New Version Can Also Track Three Actors Simultaneously
Affordable, markerless mocap technology just got a little more interesting. Moscow-based iPi Soft has released an updated version of its mocap software aimed at television, film and gaming animators and VFX artists that now supports up to 16 USB cameras, like Sony's PlayStation Eye Camera, and up to four Microsoft Kinect 2 sensors. The new software can also track three actors simultaneously, a boon for animators and developers looking to more accurately capture group and team activity such as sports and dance moves and fight sequences.
Long compatible with leading 3D software like Maxon Cinema 4D and Autodesk Maya, MotionBuilder and 3D Max, iPi Motion Capture is also an affordable option for previs and virtual cinematography. But can you really get accurate motion-capture from little PS3 cameras and Kinect sensors? Don't you need to at least start with a decent HD camera? “That is true for marker-based systems, but for markerless mocap solutions like ours, high resolution is not that crucial," says Michael Nikonov, iPi Soft’s Founder/Chief Technology Architect. "Inexpensive USB cameras or Kinect sensors can achieve the same accuracy at a fraction of the cost of a marker-based system.”
In addition to the expanded recording possibilities, highlights of the new version include reduced occlusion for more reliable and accurate tracking and a much more flexible workflow that lets artists build mocap systems with their existing PC laptop or desktop computer or, when capturing synchronized video, several laptops and desktops in tandem during the same mocap session. The tool's proprietary iPi Recorder software configures a single computer to record up to eight USB cameras or one Kinect 2 sensor. Add more base computers and you can daisy-chain up to 16 USB cameras or four Kinect 2 or Kinect sensors—the software combines it all into a single file. The company's iPi Mocap Studio does the heavy lifting and tracks up to three actors simultaneously by analyzing multi-camera (or Kinect sensors) video recording data. The company says multiple cameras added into a mocap session will not only improve the reliability of the mocap data tracked but also translates into a faster and more seamless production process overall.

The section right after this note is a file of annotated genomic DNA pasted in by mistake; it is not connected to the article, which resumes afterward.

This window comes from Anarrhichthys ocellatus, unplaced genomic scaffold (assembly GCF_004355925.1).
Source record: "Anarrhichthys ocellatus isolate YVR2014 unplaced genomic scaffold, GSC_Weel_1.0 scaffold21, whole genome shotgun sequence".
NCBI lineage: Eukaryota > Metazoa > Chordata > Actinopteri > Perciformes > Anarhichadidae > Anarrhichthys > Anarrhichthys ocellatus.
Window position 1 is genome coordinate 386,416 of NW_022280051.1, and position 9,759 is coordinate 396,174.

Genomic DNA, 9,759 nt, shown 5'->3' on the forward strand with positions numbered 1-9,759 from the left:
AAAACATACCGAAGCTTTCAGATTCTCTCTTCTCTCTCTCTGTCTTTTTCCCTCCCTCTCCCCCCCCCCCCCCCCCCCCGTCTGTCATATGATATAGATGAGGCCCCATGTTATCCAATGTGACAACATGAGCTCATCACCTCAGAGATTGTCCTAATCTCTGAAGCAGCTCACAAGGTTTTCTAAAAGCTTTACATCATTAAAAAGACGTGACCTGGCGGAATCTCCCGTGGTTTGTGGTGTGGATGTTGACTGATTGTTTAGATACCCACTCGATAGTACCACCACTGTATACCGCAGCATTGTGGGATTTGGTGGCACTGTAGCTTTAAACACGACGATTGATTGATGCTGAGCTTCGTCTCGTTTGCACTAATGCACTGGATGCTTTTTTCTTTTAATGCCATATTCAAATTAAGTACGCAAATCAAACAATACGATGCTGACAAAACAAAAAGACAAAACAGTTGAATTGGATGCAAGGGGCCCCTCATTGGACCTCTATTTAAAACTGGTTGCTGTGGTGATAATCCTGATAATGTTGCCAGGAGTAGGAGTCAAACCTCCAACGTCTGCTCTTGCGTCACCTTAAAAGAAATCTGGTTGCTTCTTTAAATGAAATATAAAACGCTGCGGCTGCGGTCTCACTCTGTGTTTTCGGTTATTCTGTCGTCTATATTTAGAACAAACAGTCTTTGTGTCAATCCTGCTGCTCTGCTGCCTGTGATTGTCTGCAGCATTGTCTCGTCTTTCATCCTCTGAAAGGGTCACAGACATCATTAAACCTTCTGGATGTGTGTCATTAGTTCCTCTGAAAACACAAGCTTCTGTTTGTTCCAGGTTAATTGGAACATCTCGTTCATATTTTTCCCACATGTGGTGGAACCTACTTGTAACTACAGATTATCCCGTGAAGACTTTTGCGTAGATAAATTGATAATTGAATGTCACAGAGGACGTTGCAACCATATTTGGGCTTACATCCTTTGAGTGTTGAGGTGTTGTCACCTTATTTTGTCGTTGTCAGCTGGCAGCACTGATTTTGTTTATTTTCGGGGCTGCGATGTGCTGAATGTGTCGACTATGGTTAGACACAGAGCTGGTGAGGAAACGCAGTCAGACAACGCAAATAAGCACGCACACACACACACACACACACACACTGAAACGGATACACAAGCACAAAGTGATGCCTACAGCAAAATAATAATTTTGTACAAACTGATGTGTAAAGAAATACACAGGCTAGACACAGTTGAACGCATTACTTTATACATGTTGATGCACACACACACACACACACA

Available by subscription in a variety of multi-tiered options, the new software ranges in price from $45 to $1,195. An Express version, suitable only for very simple mocap projects without rotations, lists for $95 for one year. A year-long subscription to the software's Basic Edition, which now supports six cameras, is $345 (some 30 percent less than the price of Basic Edition version 2.0). The Pro version, listing for $1,195 per year, supports the full range of the multi-actor, camera and sensor capability of the software.
A free 30-day trial can be downloaded here. The company is also offering special multi-year and three-month options of all versions of the software.
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